This is our third Christmas together, and more than anything, I’m glad we decided on our Christmas traditions early. Most parts of the season are transitory: some years we may not go to see lights, or drink hot cocoa, or read the same Christmas stories; but the true traditions are the core parts of the holiday that happen every year without fail.
Ours are incredibly simple: put up the tree, make sure the house is full of music, and write in the Christmas journal. But one of the most important is our tradition of gift-giving.
It seems most people base their gift-giving from year to year on how much money they get to spend: good years find piles and piles of presents beneath the tree, and bad years come with guilt and a small pile of gifts that perhaps they couldn’t afford. We didn’t want to feel that our ability to give gifts was contingent upon a large bank account, so we decided to become purposeful about our tradition of gift-giving.
I wanted our Christmases to focus on Christ, not consumerism. I started to think about the gifts of the Magi: gold, frankincense, and myrrh, and what those gifts symbolized. Then, once I learned what they meant, I came up with a way to use those symbols for our own gifts.
In our home, everyone gets three gifts—no more, no less— and those gifts represent the three gifts of the wise men.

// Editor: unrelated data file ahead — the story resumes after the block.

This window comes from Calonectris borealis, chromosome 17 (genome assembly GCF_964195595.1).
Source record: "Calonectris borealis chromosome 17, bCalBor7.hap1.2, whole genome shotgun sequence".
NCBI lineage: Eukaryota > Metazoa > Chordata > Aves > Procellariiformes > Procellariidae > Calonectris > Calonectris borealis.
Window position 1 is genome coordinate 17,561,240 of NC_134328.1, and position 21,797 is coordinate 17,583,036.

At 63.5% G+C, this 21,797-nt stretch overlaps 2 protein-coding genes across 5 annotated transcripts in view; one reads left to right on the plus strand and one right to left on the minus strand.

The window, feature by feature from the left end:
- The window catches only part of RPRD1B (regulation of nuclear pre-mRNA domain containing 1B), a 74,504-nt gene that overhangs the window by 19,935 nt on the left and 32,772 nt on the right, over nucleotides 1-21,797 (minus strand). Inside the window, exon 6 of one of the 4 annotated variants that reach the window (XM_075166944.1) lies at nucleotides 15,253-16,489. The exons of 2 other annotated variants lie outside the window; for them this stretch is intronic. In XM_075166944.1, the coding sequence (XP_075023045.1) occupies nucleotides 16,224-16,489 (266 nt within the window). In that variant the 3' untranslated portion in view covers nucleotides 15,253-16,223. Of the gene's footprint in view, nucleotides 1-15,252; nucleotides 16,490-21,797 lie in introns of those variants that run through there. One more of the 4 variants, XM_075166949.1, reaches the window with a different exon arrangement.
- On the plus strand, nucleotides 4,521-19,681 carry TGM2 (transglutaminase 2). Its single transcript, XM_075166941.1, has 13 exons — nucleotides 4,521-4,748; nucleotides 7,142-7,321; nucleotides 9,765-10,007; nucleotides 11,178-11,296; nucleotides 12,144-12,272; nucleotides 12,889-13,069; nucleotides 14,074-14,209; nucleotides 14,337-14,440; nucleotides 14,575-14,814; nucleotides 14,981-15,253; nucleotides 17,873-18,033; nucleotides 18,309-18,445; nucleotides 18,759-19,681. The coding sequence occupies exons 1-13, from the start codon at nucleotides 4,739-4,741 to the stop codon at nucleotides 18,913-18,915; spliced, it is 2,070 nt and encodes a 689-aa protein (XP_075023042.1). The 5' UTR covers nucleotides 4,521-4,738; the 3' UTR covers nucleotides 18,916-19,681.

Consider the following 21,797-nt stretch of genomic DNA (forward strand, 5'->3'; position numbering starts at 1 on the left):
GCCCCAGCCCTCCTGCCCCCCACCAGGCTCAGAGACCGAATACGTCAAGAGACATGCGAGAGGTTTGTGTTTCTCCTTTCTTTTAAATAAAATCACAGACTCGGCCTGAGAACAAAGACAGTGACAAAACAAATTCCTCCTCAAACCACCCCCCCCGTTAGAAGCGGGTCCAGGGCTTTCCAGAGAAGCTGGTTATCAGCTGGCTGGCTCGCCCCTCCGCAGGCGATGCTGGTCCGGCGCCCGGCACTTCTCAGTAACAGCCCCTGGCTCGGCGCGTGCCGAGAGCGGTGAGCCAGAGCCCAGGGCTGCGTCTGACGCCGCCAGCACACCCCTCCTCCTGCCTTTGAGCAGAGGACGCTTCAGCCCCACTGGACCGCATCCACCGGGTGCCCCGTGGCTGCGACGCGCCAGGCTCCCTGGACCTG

Gold was a common gift given to Kings during the time of Christ. It represented the wise men’s understanding that Jesus was the King of Kings. We give a material gift to represent gold.
Frankincense was commonly used in religious rites. It had a great spiritual symbolism, and showed that the wise men knew that Christ was the highest priest that would ever be born. We give a spiritual gift to represent frankincense.
Myrrh was, by far, the most interesting gift given to Christ by the wise men. Myrrh was used in embalming and burial rites; it was commonly associated with death and suffering. This gift represented the wise men’s understanding of Jesus’ role as the Savior who would suffer death and pain on behalf of everyone who would ever live. Because of its prominence in burial rites, we give an experience, a memory that the receiver will be able to take with them in the next life, to represent myrrh.
I know many people have this tradition and there are a few different interpretations. Ours works for us. If you like this idea, I would encourage you to adopt it, but change it to your family’s needs. Traditions are meant to be fun, meaningful ways to come together and share the season together.
We are wishing you a meaningful, joy-filled holiday. Merry Christmas!